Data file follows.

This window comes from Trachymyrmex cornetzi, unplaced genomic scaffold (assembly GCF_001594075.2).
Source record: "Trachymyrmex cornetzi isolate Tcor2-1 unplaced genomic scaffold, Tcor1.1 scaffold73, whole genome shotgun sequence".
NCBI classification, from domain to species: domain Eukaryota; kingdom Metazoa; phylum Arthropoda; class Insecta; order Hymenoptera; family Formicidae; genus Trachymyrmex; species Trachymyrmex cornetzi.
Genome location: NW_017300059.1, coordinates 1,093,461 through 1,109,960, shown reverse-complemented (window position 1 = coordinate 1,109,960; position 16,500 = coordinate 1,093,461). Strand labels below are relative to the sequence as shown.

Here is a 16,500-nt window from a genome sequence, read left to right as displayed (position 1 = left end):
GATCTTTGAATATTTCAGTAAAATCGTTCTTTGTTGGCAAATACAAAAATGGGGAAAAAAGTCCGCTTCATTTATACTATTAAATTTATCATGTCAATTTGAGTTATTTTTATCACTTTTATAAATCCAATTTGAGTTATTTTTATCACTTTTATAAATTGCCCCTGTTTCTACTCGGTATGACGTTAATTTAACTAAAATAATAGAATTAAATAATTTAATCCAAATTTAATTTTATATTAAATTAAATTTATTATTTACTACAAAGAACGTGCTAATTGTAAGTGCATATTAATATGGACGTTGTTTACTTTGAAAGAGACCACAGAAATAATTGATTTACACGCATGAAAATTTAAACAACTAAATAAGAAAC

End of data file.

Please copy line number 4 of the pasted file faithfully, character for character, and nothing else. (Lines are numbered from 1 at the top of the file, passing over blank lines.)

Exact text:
Genome location: NW_017300059.1, coordinates 1,093,461 through 1,109,960, shown reverse-complemented (window position 1 = coordinate 1,109,960; position 16,500 = coordinate 1,093,461). Strand labels below are relative to the sequence as shown.